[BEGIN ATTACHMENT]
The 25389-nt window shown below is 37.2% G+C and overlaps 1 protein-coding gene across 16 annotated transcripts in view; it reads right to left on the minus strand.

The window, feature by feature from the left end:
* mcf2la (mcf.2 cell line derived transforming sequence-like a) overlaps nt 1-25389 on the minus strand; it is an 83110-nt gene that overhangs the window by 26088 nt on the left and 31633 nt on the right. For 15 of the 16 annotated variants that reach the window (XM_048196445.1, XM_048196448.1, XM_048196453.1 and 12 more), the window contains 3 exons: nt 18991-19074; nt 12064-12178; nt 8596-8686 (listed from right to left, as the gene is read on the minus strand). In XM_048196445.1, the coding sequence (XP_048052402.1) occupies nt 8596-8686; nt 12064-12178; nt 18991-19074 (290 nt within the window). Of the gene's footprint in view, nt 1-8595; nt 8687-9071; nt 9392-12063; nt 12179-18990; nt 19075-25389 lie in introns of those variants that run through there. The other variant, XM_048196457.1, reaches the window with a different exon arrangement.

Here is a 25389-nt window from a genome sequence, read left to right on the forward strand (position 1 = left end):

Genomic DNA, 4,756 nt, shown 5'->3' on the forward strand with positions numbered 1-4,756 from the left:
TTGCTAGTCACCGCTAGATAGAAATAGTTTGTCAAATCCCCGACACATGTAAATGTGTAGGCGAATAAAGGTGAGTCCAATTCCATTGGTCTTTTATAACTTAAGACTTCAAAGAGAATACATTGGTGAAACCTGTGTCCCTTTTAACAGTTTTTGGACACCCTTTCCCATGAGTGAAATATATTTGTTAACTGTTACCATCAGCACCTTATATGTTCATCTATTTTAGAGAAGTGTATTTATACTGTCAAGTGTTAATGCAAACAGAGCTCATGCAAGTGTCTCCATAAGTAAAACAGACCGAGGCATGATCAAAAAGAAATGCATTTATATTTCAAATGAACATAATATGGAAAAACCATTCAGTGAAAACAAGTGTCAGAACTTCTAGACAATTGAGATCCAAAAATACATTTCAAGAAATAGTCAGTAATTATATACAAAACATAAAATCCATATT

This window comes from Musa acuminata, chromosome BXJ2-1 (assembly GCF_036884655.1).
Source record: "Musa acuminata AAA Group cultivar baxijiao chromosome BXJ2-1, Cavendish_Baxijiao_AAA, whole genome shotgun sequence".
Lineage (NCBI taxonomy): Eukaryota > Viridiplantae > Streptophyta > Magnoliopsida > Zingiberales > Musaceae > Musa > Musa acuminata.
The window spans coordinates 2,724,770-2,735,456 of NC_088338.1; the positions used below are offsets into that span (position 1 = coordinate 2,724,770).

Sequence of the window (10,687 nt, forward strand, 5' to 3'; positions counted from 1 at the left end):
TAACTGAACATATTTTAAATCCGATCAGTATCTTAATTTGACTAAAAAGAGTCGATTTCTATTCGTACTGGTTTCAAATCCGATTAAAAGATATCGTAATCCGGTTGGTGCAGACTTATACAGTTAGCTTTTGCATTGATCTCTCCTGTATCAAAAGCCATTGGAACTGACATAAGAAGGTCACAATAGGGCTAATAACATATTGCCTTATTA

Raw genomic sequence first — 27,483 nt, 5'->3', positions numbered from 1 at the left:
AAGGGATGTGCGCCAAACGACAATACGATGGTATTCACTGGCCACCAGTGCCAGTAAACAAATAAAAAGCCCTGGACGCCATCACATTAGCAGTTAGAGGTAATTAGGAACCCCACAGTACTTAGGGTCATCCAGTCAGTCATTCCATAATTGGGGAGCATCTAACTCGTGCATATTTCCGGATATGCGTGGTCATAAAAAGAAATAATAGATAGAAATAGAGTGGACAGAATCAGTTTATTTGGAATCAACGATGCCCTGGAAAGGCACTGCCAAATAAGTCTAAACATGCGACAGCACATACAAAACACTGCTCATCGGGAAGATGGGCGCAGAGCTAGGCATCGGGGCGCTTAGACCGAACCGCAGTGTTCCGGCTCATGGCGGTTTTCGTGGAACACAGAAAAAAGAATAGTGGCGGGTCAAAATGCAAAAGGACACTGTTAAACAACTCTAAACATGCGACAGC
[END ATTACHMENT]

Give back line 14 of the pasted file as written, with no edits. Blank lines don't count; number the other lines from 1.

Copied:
AAGGGATGTGCGCCAAACGACAATACGATGGTATTCACTGGCCACCAGTGCCAGTAAACAAATAAAAAGCCCTGGACGCCATCACATTAGCAGTTAGAGGTAATTAGGAACCCCACAGTACTTAGGGTCATCCAGTCAGTCATTCCATAATTGGGGAGCATCTAACTCGTGCATATTTCCGGATATGCGTGGTCATAAAAAGAAATAATAGATAGAAATAGAGTGGACAGAATCAGTTTATTTGGAATCAACGATGCCCTGGAAAGGCACTGCCAAATAAGTCTAAACATGCGACAGCACATACAAAACACTGCTCATCGGGAAGATGGGCGCAGAGCTAGGCATCGGGGCGCTTAGACCGAACCGCAGTGTTCCGGCTCATGGCGGTTTTCGTGGAACACAGAAAAAAGAATAGTGGCGGGTCAAAATGCAAAAGGACACTGTTAAACAACTCTAAACATGCGACAGC